March Madras continues with this updated post with two more sartorial jump balls.

In the first, J. Press squares off against Gant.

Wearing an almost blinding uniform, J. Press offers a traditional madras sportcoat priced at $495. But shouldn’t this guy have graduated by now?

In contrast to Press’ perennial classic, Gant offers classic-with-a-twist. Its madras jacket comes with elbow patches, a slim fit and short length (according to the description), and a price tag of $675.

In the next bracket, it’s O’Connells versus Ben Silver:

O’Connell’s sends out this US-made $495 offering, but is its patchwork design and bright colors a buzzer-beating Hail Mary that will make you the king of the lawn party, or a flagrant foul against good taste?

In contrast, Ben Silver presents a muted olive jacket that would pair great with charcoal gabardines and a navy knit tie; it’s also also last year’s model and is half off its original $645 price. Good deal, but late to the game with 2012’s lineup.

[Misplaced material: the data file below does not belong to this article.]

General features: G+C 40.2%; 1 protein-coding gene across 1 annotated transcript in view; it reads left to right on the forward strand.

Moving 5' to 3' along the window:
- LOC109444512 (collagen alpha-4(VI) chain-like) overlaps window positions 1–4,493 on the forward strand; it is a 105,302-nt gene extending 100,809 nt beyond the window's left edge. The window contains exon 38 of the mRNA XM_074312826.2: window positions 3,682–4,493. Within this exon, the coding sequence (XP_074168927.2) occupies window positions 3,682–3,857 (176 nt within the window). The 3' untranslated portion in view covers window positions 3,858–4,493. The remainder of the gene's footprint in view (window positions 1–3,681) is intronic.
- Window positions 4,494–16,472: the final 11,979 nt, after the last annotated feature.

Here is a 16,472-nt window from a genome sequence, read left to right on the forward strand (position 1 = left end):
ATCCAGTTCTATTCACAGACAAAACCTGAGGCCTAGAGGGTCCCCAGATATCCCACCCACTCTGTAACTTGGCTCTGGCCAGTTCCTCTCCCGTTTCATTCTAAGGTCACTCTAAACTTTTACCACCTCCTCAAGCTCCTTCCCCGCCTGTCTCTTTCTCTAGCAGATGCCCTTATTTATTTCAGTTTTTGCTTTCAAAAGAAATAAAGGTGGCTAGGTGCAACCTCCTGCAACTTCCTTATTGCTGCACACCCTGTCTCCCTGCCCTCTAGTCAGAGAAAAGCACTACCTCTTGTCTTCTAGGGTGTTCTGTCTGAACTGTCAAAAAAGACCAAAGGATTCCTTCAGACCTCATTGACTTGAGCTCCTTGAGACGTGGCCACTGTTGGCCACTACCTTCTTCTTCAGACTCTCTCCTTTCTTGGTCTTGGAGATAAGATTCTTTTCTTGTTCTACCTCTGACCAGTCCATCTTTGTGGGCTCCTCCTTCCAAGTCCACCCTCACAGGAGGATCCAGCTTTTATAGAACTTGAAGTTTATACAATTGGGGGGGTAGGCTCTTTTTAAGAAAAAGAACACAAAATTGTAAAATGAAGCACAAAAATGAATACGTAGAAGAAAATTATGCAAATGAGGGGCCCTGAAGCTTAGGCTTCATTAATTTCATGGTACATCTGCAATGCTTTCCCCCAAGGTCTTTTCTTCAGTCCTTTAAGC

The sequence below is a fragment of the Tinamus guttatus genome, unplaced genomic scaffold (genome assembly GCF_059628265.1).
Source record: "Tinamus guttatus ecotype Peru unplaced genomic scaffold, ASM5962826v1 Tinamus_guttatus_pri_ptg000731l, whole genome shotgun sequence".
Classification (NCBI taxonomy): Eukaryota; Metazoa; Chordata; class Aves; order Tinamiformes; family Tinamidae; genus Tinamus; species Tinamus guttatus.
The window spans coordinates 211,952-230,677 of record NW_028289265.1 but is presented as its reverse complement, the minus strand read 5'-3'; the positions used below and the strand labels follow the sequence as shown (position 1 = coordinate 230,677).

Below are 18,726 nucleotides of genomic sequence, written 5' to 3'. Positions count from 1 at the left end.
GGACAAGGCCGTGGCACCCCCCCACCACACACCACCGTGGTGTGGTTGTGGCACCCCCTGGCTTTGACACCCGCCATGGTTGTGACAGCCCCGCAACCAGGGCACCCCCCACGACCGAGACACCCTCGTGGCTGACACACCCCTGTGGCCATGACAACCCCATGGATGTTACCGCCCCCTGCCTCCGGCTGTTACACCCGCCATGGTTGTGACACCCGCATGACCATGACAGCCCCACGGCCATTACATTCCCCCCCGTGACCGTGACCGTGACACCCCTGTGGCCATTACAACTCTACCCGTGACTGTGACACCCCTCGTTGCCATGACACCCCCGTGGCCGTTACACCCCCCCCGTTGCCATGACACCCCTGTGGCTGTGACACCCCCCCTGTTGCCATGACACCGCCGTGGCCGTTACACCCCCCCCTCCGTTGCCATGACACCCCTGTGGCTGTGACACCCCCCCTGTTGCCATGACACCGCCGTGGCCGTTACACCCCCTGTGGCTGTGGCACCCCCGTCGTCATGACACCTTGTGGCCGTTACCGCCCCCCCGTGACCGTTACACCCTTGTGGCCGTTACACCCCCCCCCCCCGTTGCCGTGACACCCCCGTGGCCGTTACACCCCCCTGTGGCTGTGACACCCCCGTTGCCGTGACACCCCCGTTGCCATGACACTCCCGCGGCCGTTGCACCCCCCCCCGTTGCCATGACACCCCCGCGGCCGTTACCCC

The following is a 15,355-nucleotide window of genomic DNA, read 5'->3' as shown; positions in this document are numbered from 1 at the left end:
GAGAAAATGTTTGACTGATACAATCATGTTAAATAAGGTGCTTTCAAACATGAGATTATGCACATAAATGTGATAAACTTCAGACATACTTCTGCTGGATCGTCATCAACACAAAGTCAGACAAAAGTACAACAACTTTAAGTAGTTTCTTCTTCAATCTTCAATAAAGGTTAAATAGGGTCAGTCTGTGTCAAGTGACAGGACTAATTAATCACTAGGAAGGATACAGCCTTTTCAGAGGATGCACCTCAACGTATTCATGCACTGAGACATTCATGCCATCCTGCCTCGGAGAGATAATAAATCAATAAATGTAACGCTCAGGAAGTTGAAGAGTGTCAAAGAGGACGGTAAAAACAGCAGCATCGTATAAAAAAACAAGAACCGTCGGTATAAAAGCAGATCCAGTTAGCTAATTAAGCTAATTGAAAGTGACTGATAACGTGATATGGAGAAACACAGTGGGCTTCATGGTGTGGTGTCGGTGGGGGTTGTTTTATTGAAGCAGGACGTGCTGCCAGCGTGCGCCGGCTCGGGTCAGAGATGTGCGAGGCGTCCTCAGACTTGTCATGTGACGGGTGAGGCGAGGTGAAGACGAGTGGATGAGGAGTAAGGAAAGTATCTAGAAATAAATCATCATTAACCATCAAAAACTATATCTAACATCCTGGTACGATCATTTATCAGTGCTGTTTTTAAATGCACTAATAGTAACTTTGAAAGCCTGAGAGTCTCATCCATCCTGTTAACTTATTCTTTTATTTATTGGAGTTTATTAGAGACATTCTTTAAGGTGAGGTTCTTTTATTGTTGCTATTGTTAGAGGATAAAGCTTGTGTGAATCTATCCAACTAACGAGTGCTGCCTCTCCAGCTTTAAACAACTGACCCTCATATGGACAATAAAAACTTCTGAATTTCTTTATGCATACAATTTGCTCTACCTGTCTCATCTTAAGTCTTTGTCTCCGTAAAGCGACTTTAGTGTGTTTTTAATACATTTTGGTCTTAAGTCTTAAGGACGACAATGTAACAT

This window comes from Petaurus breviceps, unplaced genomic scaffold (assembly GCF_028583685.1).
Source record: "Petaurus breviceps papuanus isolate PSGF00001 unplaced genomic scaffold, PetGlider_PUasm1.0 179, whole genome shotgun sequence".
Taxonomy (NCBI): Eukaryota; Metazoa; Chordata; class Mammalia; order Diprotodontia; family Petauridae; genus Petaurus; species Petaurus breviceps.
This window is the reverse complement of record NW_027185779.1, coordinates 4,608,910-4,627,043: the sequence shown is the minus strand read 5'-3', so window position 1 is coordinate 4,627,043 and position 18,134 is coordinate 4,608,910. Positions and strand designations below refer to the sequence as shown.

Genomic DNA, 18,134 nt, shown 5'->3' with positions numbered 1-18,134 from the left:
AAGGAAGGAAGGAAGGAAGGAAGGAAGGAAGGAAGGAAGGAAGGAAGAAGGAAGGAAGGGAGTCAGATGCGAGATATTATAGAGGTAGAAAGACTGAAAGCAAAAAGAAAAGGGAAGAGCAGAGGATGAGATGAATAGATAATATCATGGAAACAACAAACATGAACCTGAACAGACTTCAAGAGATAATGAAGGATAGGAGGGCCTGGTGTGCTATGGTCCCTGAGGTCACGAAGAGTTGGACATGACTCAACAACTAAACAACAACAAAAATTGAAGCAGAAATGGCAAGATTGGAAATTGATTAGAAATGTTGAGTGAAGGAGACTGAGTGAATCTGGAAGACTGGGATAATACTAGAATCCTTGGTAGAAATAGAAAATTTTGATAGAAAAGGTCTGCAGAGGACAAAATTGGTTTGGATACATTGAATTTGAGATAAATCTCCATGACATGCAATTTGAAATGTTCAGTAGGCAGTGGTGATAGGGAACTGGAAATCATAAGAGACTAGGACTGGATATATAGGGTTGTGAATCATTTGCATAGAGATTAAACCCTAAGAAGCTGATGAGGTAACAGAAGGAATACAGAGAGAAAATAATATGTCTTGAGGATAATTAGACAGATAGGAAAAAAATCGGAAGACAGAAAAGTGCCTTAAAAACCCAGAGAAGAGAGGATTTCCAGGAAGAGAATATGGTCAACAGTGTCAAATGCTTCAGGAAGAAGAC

So who takes home the trophy?

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It may only be March, but summer’s favorite fabric is already available from the usual suspects. And given that choosing the right madras sportcoat isn’t easy, with the countless possibilities, you might as well start pondering now what you’ll want to wear come June.

In this madras toss-up, Brooks Brothers squares off against Ralph Lauren. Ralph’s team has the bigger payroll but lacks the height advantage (the coach is a size 37 short). Brooks is old school, while Polo is new. And then there’s the possibility that white men can’t jump.

On the green team, RL offers a handsome classic-with-a-twist jacket for a mere $325. It has a three-button stance and sloping shoulders, but given last year’s $1,200 madras jacket, could the quality of this one be more in line with this Division III American Living jacket?

On the blue team is a classic easy-to-match offering from Brooks; not yet online, according to the spring catalog the jacket is priced at $398. The buttons are white instead of RL’s gray, and the jacket is also three-button and undarted. But are the working buttonholes a slam dunk or technical foul?

Sound off and let us know who wins this sartorial jump ball. — CHRISTIAN CHENSVOLD